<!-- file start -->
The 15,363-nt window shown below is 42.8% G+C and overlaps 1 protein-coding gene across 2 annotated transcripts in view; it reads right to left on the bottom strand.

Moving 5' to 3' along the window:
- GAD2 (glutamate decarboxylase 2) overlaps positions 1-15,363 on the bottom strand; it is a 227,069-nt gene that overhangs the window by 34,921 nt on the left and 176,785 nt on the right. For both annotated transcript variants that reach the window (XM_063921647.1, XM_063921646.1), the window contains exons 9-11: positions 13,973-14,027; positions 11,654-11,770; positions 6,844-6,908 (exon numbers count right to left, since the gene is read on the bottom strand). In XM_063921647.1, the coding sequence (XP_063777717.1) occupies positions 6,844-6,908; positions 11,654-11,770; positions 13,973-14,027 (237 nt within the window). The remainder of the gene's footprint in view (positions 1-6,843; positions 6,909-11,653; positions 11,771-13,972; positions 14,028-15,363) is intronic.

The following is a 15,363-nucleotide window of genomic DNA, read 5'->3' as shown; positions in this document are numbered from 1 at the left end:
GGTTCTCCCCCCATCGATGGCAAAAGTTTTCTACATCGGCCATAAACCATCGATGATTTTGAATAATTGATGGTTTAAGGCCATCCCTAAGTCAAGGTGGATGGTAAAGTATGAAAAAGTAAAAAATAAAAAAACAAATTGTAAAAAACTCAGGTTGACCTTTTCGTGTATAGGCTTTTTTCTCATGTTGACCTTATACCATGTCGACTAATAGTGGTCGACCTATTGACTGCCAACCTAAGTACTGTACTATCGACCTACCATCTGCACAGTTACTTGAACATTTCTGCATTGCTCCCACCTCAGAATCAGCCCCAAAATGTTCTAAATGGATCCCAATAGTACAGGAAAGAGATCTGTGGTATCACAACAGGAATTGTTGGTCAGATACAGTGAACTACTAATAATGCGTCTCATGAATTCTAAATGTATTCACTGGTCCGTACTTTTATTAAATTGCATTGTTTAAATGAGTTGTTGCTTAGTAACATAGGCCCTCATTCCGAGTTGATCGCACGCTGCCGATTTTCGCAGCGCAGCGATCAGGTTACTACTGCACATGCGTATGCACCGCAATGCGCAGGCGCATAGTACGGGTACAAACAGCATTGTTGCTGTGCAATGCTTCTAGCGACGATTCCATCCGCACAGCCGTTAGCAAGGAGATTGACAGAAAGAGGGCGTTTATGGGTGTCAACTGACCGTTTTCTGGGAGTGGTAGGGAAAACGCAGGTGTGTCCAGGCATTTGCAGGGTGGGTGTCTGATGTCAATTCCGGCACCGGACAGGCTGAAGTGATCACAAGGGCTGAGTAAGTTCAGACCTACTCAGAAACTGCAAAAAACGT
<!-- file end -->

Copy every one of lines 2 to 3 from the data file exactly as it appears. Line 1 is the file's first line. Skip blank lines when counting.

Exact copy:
Moving 5' to 3' along the window:
- GAD2 (glutamate decarboxylase 2) overlaps positions 1-15,363 on the bottom strand; it is a 227,069-nt gene that overhangs the window by 34,921 nt on the left and 176,785 nt on the right. For both annotated transcript variants that reach the window (XM_063921647.1, XM_063921646.1), the window contains exons 9-11: positions 13,973-14,027; positions 11,654-11,770; positions 6,844-6,908 (exon numbers count right to left, since the gene is read on the bottom strand). In XM_063921647.1, the coding sequence (XP_063777717.1) occupies positions 6,844-6,908; positions 11,654-11,770; positions 13,973-14,027 (237 nt within the window). The remainder of the gene's footprint in view (positions 1-6,843; positions 6,909-11,653; positions 11,771-13,972; positions 14,028-15,363) is intronic.